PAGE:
Making breakfast this morning for the running-late-to-school teen, eggs and all the phrases tied to eggs came to mind.
Nest egg. Saving money for yourself, your “nest” and your family. An amount of money saved for personal future use.
Don’t put all your eggs in one basket. Why? Because if you drop the basket all is lost. Historically eggs have been collected in one basket for transportation to their location of use. Even though we say this, the collection into one egg basket still happens. This warning though is a direction to explore options and keep yourself open to opportunities rather than counting on just one.
A bird in hand is better than two in the bush. When one wants to eat, a bird in hand is better than chasing after birds you don’t yet have. The saying is used as a metaphor for situations in which “you have something in hand – cherish it, rather than chasing after things you don’t have.”
Don’t count your chickens before they hatch. Eggs are eggs. Chickens are chickens. Therefore, an egg cannot be counted as a chicken. Which leads us to the admonition not to count eggs as chickens. This saying is used to remind us to look accurately at the situations before us; to count only that which is had rather than those things that might be coming our way.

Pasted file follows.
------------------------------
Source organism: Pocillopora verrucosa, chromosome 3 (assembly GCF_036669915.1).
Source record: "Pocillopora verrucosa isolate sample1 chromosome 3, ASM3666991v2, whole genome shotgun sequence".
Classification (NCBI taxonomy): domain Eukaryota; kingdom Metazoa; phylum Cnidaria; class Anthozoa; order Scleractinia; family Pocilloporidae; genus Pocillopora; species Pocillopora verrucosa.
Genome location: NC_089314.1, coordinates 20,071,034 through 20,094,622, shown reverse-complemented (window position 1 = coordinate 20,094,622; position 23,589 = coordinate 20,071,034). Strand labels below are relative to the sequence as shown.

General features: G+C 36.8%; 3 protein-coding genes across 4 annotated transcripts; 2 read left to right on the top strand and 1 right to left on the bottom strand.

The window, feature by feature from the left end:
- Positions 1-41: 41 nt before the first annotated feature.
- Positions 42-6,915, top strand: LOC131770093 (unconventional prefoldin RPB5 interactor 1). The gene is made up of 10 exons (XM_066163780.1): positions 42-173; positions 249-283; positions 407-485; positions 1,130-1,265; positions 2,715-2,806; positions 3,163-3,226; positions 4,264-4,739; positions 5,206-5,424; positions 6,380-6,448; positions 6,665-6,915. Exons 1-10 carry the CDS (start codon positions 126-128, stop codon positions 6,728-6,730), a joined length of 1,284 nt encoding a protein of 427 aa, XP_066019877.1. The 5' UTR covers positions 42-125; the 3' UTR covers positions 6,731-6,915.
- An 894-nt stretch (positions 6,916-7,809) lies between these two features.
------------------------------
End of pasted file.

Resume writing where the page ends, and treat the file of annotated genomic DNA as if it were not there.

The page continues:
Good egg/bad egg. Eggs can be good, bad, or rotten. Sometimes people are referred to as good eggs or bad eggs during an attempt to be nice about describing people. A bad egg – whether a person or an egg – is still one to be avoided.
During an online search, I discovered more obscure quotes that are too long to restate and discuss. The main point being that many cultures refer to eggs and chickens in their catalogs of sayings.
What eggs are you thinking about today?
Nesting is about the objects and experiences that create a sense of home. Without home, it is difficult to maintain health, find joy, or to be productive during our workdays. Enjoy the Nesting series of blogs on your search for a deep sense of home. –Jana